Marwan Barghouti has stopped drinking water. He started his hunger strike thirty-six days ago, together with 1,500 other Palestinians who are being held in Israeli prisons. Each day the strikers have been drinking water mixed with salt, the salt needed to keep their electrolytes functioning to stay alive, but their health has reached a critical phase in which they are experiencing vomiting, fainting and loss of vision. Barghouti, who has been in Israeli prisons for 15 years, is wagering with his own life in a bid to obtain better conditions for the 6,500 Palestinians in Israeli detention, most of whom have been imprisoned on faux terrorism related charges by military tribunals that have a 90% conviction rate. Nearly 500 children are among the prisoners, some of whom are only 12 years old, and there are also an estimated 500 Palestinians held in administrative detention, which permits the Israeli authorities to confine them indefinitely without any charges or any trial.

The Israeli authorities describe the hunger strike as a “violation of prison rules.” In the past, they have responded to such protests by bringing in doctors to help restrain and supervise force feeding of the strikers, but the practice proved very controversial among members of the medical profession and has been suspended, though there have been suggestions that “foreign” doctors might be brought in to do the dirty work. So it is to be presumed that the strike will continue until the protesters either win, begin to die or choose to cease and desist.

I have had the pleasure of speaking recently with Marwan’s youngest son Arab, a graduate of St. Mary’s College of California with a master’s degree in financial analysis, who has begun a campaign to publicize his father’s resistance against the Israeli prison authorities. He has been asking supporters to themselves drink salt water as a sign of solidarity with the hunger strikers. Many prominent Palestinians have done so publicly and the practice has become widespread both in Gaza and on the West Bank as well as among activists in Europe and the United States. It is also gaining strength on the social media, most particularly on Facebook, with videos of supporters of the Salt Water Challenge Salt Water Challenge inviting their friends to join the movement. Hunger striking is the ultimate personal statement, a peaceful form of protest that can only be effective if it helps to mobilize other forces to bring about change. With that in mind, the account of the suffering of Marwan Barghouti and his comrades in prison deserves the widest possible dissemination worldwide.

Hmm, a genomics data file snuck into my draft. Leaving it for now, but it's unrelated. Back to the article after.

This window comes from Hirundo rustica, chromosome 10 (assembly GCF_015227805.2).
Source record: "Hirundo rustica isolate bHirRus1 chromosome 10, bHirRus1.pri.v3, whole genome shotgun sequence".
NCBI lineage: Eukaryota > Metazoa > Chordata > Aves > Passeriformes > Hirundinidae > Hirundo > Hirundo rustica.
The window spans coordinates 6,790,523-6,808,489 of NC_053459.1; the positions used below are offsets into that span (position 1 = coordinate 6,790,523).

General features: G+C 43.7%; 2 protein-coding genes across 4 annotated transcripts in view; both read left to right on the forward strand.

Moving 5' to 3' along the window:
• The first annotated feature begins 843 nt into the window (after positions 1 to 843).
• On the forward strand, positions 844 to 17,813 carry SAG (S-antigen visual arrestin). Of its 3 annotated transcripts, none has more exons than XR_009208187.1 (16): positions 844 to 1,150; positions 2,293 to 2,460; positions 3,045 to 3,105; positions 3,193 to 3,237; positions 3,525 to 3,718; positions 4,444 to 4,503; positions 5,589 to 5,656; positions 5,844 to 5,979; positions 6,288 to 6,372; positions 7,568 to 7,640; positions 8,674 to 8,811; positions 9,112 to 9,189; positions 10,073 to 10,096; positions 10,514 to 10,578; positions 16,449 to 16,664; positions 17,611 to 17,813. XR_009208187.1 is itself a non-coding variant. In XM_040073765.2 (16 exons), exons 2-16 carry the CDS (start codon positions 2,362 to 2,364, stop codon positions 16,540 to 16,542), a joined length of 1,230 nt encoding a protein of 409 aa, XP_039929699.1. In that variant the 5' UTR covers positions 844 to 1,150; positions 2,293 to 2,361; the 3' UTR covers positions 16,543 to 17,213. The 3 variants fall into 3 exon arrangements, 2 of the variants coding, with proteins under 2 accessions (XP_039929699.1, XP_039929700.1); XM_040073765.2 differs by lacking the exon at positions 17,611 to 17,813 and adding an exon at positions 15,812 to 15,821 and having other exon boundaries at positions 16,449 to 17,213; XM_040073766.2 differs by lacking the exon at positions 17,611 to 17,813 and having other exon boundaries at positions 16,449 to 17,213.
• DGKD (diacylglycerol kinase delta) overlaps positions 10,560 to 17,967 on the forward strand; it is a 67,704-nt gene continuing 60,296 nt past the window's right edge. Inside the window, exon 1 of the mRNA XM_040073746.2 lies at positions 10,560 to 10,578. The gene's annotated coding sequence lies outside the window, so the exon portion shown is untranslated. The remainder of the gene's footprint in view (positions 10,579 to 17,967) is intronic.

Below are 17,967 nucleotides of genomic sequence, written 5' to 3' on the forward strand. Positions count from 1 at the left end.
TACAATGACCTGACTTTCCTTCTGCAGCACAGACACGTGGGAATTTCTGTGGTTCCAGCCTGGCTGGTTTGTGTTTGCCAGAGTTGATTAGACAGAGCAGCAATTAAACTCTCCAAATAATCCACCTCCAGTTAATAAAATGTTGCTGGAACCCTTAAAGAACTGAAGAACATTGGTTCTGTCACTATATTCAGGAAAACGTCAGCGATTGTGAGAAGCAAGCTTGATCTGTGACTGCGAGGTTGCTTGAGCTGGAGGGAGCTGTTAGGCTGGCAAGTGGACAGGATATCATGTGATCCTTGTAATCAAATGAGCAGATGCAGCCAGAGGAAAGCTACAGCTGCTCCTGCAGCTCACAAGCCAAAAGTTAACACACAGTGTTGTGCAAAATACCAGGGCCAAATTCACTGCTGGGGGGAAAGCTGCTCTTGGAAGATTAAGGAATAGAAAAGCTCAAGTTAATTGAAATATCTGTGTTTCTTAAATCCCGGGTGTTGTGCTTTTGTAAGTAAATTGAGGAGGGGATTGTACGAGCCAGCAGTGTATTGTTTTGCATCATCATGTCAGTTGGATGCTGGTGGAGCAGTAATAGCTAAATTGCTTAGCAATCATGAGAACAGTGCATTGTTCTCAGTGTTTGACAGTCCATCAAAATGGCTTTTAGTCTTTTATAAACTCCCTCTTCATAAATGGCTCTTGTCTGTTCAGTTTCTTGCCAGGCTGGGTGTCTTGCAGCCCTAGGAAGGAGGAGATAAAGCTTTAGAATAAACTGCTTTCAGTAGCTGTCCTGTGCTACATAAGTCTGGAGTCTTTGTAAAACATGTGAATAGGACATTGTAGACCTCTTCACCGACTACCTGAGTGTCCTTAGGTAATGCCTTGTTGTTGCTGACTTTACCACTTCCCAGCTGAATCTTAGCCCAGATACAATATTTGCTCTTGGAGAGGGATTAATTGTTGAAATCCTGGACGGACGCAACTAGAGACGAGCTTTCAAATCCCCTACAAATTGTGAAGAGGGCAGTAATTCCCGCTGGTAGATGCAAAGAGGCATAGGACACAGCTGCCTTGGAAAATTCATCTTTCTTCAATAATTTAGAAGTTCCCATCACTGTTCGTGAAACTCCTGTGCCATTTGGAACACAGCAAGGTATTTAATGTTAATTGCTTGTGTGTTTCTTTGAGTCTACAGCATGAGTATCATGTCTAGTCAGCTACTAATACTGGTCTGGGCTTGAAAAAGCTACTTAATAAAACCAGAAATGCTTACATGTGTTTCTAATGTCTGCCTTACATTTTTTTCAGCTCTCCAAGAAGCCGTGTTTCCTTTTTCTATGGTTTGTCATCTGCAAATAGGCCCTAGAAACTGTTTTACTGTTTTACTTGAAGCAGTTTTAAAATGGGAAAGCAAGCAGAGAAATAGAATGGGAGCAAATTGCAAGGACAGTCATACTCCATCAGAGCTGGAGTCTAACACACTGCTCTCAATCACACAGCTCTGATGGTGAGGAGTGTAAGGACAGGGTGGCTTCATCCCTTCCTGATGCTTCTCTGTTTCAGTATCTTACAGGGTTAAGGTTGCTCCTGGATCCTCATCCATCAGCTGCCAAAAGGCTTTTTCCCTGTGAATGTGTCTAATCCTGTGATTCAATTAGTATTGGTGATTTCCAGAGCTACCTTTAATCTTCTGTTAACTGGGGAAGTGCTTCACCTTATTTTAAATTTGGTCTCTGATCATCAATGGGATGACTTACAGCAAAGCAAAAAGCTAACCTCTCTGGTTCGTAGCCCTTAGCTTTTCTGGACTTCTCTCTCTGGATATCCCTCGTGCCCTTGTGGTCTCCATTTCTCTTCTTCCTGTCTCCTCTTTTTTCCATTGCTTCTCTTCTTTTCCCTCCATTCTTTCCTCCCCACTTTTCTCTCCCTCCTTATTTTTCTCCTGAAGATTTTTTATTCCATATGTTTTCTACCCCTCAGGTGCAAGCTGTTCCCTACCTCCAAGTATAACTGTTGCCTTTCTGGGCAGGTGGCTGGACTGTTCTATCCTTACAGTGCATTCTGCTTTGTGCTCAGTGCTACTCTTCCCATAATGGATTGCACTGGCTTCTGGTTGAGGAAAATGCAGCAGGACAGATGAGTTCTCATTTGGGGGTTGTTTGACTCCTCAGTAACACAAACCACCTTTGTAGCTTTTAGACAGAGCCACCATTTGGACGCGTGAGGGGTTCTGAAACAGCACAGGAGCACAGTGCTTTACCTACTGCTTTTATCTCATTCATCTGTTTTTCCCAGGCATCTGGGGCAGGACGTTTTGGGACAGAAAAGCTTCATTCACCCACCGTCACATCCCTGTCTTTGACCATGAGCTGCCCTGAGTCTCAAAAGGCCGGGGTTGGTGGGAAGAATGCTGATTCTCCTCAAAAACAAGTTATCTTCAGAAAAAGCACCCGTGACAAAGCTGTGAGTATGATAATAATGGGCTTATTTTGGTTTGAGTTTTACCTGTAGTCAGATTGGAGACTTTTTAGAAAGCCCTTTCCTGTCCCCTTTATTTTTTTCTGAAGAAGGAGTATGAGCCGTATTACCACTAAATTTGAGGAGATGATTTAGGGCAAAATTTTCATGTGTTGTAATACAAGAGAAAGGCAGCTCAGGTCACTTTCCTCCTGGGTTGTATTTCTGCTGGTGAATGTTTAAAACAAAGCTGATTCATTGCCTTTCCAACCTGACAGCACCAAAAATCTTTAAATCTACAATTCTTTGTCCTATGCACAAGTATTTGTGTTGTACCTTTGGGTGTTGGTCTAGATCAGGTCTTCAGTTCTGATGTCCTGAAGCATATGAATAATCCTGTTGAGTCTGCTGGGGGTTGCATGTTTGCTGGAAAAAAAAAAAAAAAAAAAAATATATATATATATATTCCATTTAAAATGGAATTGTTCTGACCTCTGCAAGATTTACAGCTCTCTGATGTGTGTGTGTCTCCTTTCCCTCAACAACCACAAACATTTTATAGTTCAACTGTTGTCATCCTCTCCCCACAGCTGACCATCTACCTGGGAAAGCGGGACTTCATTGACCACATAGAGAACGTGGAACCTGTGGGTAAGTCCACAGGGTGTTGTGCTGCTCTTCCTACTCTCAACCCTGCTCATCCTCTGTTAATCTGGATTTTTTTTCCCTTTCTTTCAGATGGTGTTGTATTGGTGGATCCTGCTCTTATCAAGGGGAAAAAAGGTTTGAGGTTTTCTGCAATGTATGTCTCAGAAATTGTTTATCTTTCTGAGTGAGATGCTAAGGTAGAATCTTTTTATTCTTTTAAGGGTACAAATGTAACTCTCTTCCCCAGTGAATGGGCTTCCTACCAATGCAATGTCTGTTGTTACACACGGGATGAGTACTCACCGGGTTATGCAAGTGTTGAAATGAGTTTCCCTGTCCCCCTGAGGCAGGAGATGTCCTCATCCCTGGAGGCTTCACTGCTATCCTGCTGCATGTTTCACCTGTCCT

Marwan Barghouti is, not surprisingly, a controversial figure. His resistance to the Israeli occupation of his homeland began early at age 15 when he joined Fatah and eventually went on to co-found the organization’s youth movement. He later assumed leadership of its paramilitary wing Tanzim, though he eventually distanced himself from Fatah due to its corruption and for a short time headed his own reform party. He subsequently rejoined Fatah in 2006 and is now a member of the Palestinian Parliament. He is widely regarded as the most popular of Palestinian leaders even though he is in prison, or perhaps in part because of that.

Barghouti’s biography reads like a work of fiction. One of seven children, his father was a migrant worker. He completed high school while in an Israeli prison, where he learned Hebrew, and then went on to complete a BA in history and political science followed by an MA in international relations, both at the Palestinian Birzeit University. It required 15 years to complete his degrees because he was exiled to Jordan by the Israelis from 1987 to 1994 for his involvement in the First Intifada after being charged with “incitement,” a favorite catch-all phrase frequently used by Israel to indict anyone who is perceived as an opponent or critic when no actual charges can be plausibly supported by evidence.

Marwan Barghouti was indeed prominent in both the First and Second Intifadas due to his undoubtedly correct belief that a powerful Israel had no interest in any peaceful accommodation with the beleaguered Palestinians. He supported sometimes violent resistance and provocations directed at Israeli soldiers and settlers on the West Bank, though he did not consider Israeli citizens inside Israel legitimate targets. In 2002, he was arrested in Ramallah by the Israelis during the Second Intifada and eventually convicted of five counts of murder plus additional charges. He was given the maximum sentence of five cumulative life sentences for the alleged murders plus forty additional years for attempted murder and membership in an illegal organization.

In his trial Barghouti denied everything but refused to defend himself, claiming that the court had no jurisdiction and that he was legitimately resisting the Israeli occupation of his home. No one was able to demonstrate that he had actually killed anyone but the prosecution insisted that he had given the orders to do so. It should be noted that it was a political rather than a criminal event and completely illegal as he was a Palestinian living in Ramallah who was being tried in an Israeli court and sentenced to prison in Israel. The Inter-Parliamentary union subsequently reviewed the case and found that it had violated the accused’s rights and that numerous international legal agreements and norms were contravened.